Kagi Charts are a specific type of chart composed of vertical lines (green for up and red for down) and small horizontal lines, that connect them. Similar to Renko Charts, Kagi Charts do not factor in time. Time intervals are completely cast aside as Kagi Charts only take price action into consideration. The word Kagi is derived from the Japanese art of woodblock printing. A Kagi or Key is an L-Shaped guide used to properly align paper for printing. Due to this, Kagi Charts are even sometimes referred to as Key Charts. The premise of Kagi Charts is fairly simple. Essentially, from the starting point (usually the first closing price), lines are drawn solely based on price action. The Up Lines (also called the yang lines) are formed during uptrends, while Down Lines (yin lines) are formed during downtrends.
As long as prices continue to move in the current direction, the current up line or current down line will continue. Once price reverses enough (the necessary reversal amount is set by the trader), a horizontal line is drawn and then a line is drawn in the opposite direction of the previous line, stopping at the new closing price.
There are five different types of lines that can be drawn within a Kagi Chart.
TradingView Kagi Charts use absolute values to determine line reversals. A price movement in the direction opposite of the current line, that exceeds the user defined reversal value, will cause a horizontal shoulder or waist to form along with a new line. The upside to using absolute values is that it is very straightforward and it is easy to anticipate when and where new lines will form. The downside is that selecting the correct reversal value for a specific instrument will take some experimentation.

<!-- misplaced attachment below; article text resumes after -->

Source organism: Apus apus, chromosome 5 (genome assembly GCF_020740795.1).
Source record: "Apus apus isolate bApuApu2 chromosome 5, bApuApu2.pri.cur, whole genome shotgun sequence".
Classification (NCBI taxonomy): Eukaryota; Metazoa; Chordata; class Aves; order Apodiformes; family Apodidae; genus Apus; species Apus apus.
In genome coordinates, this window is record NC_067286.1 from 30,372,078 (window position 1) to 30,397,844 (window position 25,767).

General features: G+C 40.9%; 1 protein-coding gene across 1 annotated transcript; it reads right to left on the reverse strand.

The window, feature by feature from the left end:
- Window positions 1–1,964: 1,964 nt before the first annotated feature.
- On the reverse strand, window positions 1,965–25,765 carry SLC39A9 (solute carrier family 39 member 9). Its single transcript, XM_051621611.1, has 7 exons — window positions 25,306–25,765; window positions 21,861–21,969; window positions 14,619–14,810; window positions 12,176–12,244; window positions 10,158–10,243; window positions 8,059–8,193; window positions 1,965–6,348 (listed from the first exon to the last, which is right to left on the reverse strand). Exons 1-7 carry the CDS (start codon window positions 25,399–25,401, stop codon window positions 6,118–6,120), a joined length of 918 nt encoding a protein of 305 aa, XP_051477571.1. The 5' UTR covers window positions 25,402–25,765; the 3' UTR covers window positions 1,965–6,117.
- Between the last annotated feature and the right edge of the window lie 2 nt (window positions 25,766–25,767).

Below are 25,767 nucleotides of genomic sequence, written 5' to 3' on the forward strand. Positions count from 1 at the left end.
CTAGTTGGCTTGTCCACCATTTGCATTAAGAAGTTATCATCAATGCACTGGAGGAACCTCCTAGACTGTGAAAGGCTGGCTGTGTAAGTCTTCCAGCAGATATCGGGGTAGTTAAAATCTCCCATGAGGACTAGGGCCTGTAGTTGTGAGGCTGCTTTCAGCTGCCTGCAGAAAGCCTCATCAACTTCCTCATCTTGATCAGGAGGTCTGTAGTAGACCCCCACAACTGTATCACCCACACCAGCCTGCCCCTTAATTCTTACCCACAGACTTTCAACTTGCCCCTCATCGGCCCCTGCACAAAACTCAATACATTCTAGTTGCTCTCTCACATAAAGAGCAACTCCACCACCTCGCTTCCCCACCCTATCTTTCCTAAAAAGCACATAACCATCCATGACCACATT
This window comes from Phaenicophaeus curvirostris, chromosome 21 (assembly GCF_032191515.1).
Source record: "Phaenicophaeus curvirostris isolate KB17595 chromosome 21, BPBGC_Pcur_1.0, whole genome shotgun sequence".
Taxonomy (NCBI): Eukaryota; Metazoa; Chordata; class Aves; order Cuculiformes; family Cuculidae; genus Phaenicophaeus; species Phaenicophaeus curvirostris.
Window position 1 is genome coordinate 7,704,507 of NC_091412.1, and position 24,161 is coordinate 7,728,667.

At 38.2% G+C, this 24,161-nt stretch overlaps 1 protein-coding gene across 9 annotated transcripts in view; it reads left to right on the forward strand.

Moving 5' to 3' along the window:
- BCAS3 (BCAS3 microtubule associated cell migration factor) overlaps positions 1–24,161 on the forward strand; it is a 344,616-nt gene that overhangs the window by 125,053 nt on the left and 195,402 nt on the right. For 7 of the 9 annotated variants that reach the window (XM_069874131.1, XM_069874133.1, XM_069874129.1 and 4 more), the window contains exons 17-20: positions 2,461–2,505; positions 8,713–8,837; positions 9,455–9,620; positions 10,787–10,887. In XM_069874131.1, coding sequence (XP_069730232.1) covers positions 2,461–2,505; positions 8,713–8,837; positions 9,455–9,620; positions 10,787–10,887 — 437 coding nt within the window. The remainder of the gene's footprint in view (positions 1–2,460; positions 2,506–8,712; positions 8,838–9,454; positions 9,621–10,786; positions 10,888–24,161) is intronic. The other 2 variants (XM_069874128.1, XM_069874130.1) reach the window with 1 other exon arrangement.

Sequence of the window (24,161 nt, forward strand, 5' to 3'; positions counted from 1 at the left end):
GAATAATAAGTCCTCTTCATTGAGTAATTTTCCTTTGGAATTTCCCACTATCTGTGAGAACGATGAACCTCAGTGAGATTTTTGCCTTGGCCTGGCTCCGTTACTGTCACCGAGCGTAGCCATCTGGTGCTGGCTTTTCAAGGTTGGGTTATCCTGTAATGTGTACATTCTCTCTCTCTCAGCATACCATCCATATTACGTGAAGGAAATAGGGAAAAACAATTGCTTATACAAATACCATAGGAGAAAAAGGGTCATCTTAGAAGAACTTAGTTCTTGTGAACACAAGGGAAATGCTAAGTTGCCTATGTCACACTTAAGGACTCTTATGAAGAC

Kagi Charts are a popular charting choice because of their ease of interpretation. Because they do not take time intervals into consideration at all, they have a way of factoring out the associated noise. When price movement is the only variable that matters, the creation of new lines gains importance. Price movements typically need to be substantial to register a line change and therefore should always be noted. Natural, small price variations that occur naturally over time can therefore be disregarded. Some common, everyday applications for Kagi Charts are basic line reversal trading signals, support and resistance discovery and a sequence-based reversal pattern.
Up Line/Down Line Reversals — Steve Nison, who brought popularity to Kagi Charts, offered the most basic interpretation of the charts. It is simple, buy in yang, sell in yin. Basically, buy in a reverse to an up line and sell in a reverse to a down line.
Support and Resistance — Oftentimes, Kagi Charts reveal areas of support and resistance.
Nison himself proposed a trading signal, which entails waiting for a sequence of nine (mostly) consecutive shoulders or waists. Traders should then look for a reversal opportunity after the ninth shoulder or waist is drawn.
Up Bars — change the color and outline of Up Bars.
Down Bars — change the color and outline of Down Bars.
Projected Up Bars — change the color and outline of Projected Up Bars.
Projected Down Bars — change the color and outline of Projected Down Bars.
Reversal Amount — this value sets the size of a move needed to draw a new line in a different direction.